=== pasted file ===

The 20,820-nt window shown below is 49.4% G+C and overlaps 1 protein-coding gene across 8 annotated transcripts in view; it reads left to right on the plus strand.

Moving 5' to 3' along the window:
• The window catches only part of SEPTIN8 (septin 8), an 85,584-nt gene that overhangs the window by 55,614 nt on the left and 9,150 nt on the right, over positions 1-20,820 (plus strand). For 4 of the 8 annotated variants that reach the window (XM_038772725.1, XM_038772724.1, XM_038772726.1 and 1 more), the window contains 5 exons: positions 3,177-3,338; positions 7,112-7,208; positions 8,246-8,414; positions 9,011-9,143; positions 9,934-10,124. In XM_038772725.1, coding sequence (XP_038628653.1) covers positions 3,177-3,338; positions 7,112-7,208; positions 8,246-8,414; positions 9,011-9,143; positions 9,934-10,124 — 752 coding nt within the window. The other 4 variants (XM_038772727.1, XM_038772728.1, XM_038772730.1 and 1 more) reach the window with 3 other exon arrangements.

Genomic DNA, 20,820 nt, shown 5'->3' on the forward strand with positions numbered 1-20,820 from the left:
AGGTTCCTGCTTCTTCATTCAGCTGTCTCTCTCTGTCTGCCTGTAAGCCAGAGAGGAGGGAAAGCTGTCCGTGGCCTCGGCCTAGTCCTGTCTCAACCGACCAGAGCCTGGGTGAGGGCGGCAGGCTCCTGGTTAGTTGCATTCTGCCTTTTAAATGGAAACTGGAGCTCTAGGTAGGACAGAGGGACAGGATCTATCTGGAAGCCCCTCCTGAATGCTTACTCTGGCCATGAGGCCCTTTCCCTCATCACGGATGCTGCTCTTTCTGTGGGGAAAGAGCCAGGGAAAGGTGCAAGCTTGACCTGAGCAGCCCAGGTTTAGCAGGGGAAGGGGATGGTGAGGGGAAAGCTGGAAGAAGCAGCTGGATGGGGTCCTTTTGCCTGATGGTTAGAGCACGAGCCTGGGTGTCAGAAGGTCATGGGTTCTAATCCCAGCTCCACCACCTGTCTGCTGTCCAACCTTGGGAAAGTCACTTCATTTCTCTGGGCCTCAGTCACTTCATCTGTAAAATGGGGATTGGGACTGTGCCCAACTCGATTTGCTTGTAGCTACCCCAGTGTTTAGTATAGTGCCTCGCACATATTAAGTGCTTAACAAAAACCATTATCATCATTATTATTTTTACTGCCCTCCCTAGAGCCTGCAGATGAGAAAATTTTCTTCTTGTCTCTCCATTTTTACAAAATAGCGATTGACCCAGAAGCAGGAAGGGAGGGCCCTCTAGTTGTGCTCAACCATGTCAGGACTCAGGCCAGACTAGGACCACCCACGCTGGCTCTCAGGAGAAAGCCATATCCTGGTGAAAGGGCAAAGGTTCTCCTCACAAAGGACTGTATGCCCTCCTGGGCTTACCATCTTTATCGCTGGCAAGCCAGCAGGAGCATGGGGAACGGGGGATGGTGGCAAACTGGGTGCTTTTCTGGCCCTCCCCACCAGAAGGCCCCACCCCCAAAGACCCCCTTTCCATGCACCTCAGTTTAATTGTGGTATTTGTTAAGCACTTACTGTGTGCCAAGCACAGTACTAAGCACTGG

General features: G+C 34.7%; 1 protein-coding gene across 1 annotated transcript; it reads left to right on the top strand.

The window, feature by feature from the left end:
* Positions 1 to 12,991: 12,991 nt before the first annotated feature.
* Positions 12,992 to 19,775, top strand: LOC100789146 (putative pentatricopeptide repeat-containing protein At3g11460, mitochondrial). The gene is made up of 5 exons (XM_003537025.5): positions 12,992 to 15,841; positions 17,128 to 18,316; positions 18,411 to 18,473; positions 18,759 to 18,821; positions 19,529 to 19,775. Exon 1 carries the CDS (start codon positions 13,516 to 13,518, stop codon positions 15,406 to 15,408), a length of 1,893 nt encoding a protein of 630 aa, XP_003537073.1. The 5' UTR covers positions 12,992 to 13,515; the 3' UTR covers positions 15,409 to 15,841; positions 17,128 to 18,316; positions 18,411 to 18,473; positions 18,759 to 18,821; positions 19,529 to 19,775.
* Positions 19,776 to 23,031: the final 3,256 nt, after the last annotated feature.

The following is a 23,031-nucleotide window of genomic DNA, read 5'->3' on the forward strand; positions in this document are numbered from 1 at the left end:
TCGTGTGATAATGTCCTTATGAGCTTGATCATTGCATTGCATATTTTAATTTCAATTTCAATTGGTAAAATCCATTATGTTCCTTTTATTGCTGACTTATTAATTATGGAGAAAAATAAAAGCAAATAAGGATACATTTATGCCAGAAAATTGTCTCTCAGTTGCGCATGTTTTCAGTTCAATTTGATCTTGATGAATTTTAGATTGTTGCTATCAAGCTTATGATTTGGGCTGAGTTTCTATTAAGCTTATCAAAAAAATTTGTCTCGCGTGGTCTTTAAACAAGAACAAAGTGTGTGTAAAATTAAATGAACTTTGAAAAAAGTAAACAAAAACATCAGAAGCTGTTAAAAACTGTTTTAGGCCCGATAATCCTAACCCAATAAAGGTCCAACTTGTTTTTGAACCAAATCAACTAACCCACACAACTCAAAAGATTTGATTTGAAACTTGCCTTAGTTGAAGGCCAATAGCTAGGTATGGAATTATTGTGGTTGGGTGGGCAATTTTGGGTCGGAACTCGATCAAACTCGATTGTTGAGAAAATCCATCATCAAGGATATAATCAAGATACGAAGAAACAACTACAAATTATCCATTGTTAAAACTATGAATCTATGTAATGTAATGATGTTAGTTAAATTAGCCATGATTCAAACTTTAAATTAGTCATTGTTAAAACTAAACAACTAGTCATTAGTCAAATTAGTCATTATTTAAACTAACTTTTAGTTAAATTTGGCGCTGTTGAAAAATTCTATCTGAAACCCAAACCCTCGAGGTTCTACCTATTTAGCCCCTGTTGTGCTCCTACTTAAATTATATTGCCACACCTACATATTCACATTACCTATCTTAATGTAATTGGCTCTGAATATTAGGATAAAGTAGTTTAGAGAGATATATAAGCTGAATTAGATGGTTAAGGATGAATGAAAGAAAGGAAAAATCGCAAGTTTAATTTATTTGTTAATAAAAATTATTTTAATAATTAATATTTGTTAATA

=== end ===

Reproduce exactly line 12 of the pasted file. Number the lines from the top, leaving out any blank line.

TCGTGTGATAATGTCCTTATGAGCTTGATCATTGCATTGCATATTTTAATTTCAATTTCAATTGGTAAAATCCATTATGTTCCTTTTATTGCTGACTTATTAATTATGGAGAAAAATAAAAGCAAATAAGGATACATTTATGCCAGAAAATTGTCTCTCAGTTGCGCATGTTTTCAGTTCAATTTGATCTTGATGAATTTTAGATTGTTGCTATCAAGCTTATGATTTGGGCTGAGTTTCTATTAAGCTTATCAAAAAAATTTGTCTCGCGTGGTCTTTAAACAAGAACAAAGTGTGTGTAAAATTAAATGAACTTTGAAAAAAGTAAACAAAAACATCAGAAGCTGTTAAAAACTGTTTTAGGCCCGATAATCCTAACCCAATAAAGGTCCAACTTGTTTTTGAACCAAATCAACTAACCCACACAACTCAAAAGATTTGATTTGAAACTTGCCTTAGTTGAAGGCCAATAGCTAGGTATGGAATTATTGTGGTTGGGTGGGCAATTTTGGGTCGGAACTCGATCAAACTCGATTGTTGAGAAAATCCATCATCAAGGATATAATCAAGATACGAAGAAACAACTACAAATTATCCATTGTTAAAACTATGAATCTATGTAATGTAATGATGTTAGTTAAATTAGCCATGATTCAAACTTTAAATTAGTCATTGTTAAAACTAAACAACTAGTCATTAGTCAAATTAGTCATTATTTAAACTAACTTTTAGTTAAATTTGGCGCTGTTGAAAAATTCTATCTGAAACCCAAACCCTCGAGGTTCTACCTATTTAGCCCCTGTTGTGCTCCTACTTAAATTATATTGCCACACCTACATATTCACATTACCTATCTTAATGTAATTGGCTCTGAATATTAGGATAAAGTAGTTTAGAGAGATATATAAGCTGAATTAGATGGTTAAGGATGAATGAAAGAAAGGAAAAATCGCAAGTTTAATTTATTTGTTAATAAAAATTATTTTAATAATTAATATTTGTTAATA